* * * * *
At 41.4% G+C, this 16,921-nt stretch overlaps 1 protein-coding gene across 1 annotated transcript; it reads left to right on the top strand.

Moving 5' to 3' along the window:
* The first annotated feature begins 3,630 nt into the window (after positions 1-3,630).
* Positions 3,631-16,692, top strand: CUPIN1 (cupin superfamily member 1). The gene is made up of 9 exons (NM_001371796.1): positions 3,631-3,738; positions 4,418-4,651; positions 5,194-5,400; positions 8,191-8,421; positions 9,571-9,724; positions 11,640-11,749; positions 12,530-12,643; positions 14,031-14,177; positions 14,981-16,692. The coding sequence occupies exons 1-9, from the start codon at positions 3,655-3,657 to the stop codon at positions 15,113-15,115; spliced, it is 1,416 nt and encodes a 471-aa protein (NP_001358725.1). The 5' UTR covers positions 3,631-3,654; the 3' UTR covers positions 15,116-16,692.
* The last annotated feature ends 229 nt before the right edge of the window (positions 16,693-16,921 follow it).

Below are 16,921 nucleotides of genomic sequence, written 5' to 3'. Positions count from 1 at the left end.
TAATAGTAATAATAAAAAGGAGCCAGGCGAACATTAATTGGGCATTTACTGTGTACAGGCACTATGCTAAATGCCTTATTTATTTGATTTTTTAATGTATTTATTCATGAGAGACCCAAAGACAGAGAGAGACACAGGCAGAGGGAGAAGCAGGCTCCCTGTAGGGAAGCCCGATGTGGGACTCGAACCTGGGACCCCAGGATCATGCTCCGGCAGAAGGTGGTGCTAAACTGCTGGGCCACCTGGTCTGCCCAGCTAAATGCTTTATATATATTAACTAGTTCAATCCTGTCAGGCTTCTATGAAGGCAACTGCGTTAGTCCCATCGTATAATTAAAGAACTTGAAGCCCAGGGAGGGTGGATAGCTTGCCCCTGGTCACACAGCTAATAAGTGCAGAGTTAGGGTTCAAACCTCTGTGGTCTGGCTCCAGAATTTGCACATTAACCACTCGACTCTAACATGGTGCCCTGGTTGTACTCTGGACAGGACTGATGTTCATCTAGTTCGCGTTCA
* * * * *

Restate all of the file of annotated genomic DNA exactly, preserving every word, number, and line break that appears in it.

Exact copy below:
At 41.4% G+C, this 16,921-nt stretch overlaps 1 protein-coding gene across 1 annotated transcript; it reads left to right on the top strand.

Moving 5' to 3' along the window:
* The first annotated feature begins 3,630 nt into the window (after positions 1-3,630).
* Positions 3,631-16,692, top strand: CUPIN1 (cupin superfamily member 1). The gene is made up of 9 exons (NM_001371796.1): positions 3,631-3,738; positions 4,418-4,651; positions 5,194-5,400; positions 8,191-8,421; positions 9,571-9,724; positions 11,640-11,749; positions 12,530-12,643; positions 14,031-14,177; positions 14,981-16,692. The coding sequence occupies exons 1-9, from the start codon at positions 3,655-3,657 to the stop codon at positions 15,113-15,115; spliced, it is 1,416 nt and encodes a 471-aa protein (NP_001358725.1). The 5' UTR covers positions 3,631-3,654; the 3' UTR covers positions 15,116-16,692.
* The last annotated feature ends 229 nt before the right edge of the window (positions 16,693-16,921 follow it).

Below are 16,921 nucleotides of genomic sequence, written 5' to 3'. Positions count from 1 at the left end.
TAATAGTAATAATAAAAAGGAGCCAGGCGAACATTAATTGGGCATTTACTGTGTACAGGCACTATGCTAAATGCCTTATTTATTTGATTTTTTAATGTATTTATTCATGAGAGACCCAAAGACAGAGAGAGACACAGGCAGAGGGAGAAGCAGGCTCCCTGTAGGGAAGCCCGATGTGGGACTCGAACCTGGGACCCCAGGATCATGCTCCGGCAGAAGGTGGTGCTAAACTGCTGGGCCACCTGGTCTGCCCAGCTAAATGCTTTATATATATTAACTAGTTCAATCCTGTCAGGCTTCTATGAAGGCAACTGCGTTAGTCCCATCGTATAATTAAAGAACTTGAAGCCCAGGGAGGGTGGATAGCTTGCCCCTGGTCACACAGCTAATAAGTGCAGAGTTAGGGTTCAAACCTCTGTGGTCTGGCTCCAGAATTTGCACATTAACCACTCGACTCTAACATGGTGCCCTGGTTGTACTCTGGACAGGACTGATGTTCATCTAGTTCGCGTTCA